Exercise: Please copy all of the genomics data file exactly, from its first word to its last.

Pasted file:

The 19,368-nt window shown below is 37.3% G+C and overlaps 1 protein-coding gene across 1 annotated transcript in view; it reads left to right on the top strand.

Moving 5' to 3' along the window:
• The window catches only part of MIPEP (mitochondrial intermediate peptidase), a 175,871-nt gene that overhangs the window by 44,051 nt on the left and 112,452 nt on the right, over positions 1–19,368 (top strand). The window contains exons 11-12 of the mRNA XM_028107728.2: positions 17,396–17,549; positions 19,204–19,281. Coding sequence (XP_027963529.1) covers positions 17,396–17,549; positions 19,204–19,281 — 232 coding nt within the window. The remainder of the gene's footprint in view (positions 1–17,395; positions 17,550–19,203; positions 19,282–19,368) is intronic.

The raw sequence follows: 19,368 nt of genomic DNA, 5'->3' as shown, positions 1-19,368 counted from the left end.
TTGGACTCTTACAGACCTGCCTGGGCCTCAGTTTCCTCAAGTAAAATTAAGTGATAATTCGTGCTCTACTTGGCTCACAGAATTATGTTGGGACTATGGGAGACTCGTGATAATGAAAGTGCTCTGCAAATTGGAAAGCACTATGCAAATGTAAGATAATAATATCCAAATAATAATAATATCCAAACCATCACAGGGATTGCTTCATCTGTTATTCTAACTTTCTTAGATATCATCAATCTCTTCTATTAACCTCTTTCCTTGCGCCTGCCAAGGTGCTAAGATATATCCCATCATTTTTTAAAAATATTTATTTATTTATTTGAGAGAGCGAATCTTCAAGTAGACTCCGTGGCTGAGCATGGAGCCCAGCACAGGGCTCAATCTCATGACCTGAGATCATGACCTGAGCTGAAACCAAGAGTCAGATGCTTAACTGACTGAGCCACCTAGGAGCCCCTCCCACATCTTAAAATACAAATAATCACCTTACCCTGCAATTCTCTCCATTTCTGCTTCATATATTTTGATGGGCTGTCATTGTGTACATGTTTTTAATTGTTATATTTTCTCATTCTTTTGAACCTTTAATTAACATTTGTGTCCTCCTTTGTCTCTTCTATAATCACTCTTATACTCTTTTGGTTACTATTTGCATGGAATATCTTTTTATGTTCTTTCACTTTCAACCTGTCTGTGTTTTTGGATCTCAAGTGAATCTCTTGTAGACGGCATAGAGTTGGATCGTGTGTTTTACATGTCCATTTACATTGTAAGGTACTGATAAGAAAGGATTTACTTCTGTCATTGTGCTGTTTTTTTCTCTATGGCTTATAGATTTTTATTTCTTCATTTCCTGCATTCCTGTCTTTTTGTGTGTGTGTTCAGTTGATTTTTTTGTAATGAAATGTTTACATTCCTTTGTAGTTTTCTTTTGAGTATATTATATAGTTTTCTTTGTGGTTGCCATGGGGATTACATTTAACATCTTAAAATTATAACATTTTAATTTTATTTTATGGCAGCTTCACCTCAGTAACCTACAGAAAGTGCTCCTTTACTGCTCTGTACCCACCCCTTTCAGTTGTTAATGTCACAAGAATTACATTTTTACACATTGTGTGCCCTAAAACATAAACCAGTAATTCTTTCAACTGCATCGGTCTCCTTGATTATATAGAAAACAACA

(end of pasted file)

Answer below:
The 19,368-nt window shown below is 37.3% G+C and overlaps 1 protein-coding gene across 1 annotated transcript in view; it reads left to right on the top strand.

Moving 5' to 3' along the window:
• The window catches only part of MIPEP (mitochondrial intermediate peptidase), a 175,871-nt gene that overhangs the window by 44,051 nt on the left and 112,452 nt on the right, over positions 1–19,368 (top strand). The window contains exons 11-12 of the mRNA XM_028107728.2: positions 17,396–17,549; positions 19,204–19,281. Coding sequence (XP_027963529.1) covers positions 17,396–17,549; positions 19,204–19,281 — 232 coding nt within the window. The remainder of the gene's footprint in view (positions 1–17,395; positions 17,550–19,203; positions 19,282–19,368) is intronic.

The raw sequence follows: 19,368 nt of genomic DNA, 5'->3' as shown, positions 1-19,368 counted from the left end.
TTGGACTCTTACAGACCTGCCTGGGCCTCAGTTTCCTCAAGTAAAATTAAGTGATAATTCGTGCTCTACTTGGCTCACAGAATTATGTTGGGACTATGGGAGACTCGTGATAATGAAAGTGCTCTGCAAATTGGAAAGCACTATGCAAATGTAAGATAATAATATCCAAATAATAATAATATCCAAACCATCACAGGGATTGCTTCATCTGTTATTCTAACTTTCTTAGATATCATCAATCTCTTCTATTAACCTCTTTCCTTGCGCCTGCCAAGGTGCTAAGATATATCCCATCATTTTTTAAAAATATTTATTTATTTATTTGAGAGAGCGAATCTTCAAGTAGACTCCGTGGCTGAGCATGGAGCCCAGCACAGGGCTCAATCTCATGACCTGAGATCATGACCTGAGCTGAAACCAAGAGTCAGATGCTTAACTGACTGAGCCACCTAGGAGCCCCTCCCACATCTTAAAATACAAATAATCACCTTACCCTGCAATTCTCTCCATTTCTGCTTCATATATTTTGATGGGCTGTCATTGTGTACATGTTTTTAATTGTTATATTTTCTCATTCTTTTGAACCTTTAATTAACATTTGTGTCCTCCTTTGTCTCTTCTATAATCACTCTTATACTCTTTTGGTTACTATTTGCATGGAATATCTTTTTATGTTCTTTCACTTTCAACCTGTCTGTGTTTTTGGATCTCAAGTGAATCTCTTGTAGACGGCATAGAGTTGGATCGTGTGTTTTACATGTCCATTTACATTGTAAGGTACTGATAAGAAAGGATTTACTTCTGTCATTGTGCTGTTTTTTTCTCTATGGCTTATAGATTTTTATTTCTTCATTTCCTGCATTCCTGTCTTTTTGTGTGTGTGTTCAGTTGATTTTTTTGTAATGAAATGTTTACATTCCTTTGTAGTTTTCTTTTGAGTATATTATATAGTTTTCTTTGTGGTTGCCATGGGGATTACATTTAACATCTTAAAATTATAACATTTTAATTTTATTTTATGGCAGCTTCACCTCAGTAACCTACAGAAAGTGCTCCTTTACTGCTCTGTACCCACCCCTTTCAGTTGTTAATGTCACAAGAATTACATTTTTACACATTGTGTGCCCTAAAACATAAACCAGTAATTCTTTCAACTGCATCGGTCTCCTTGATTATATAGAAAACAACA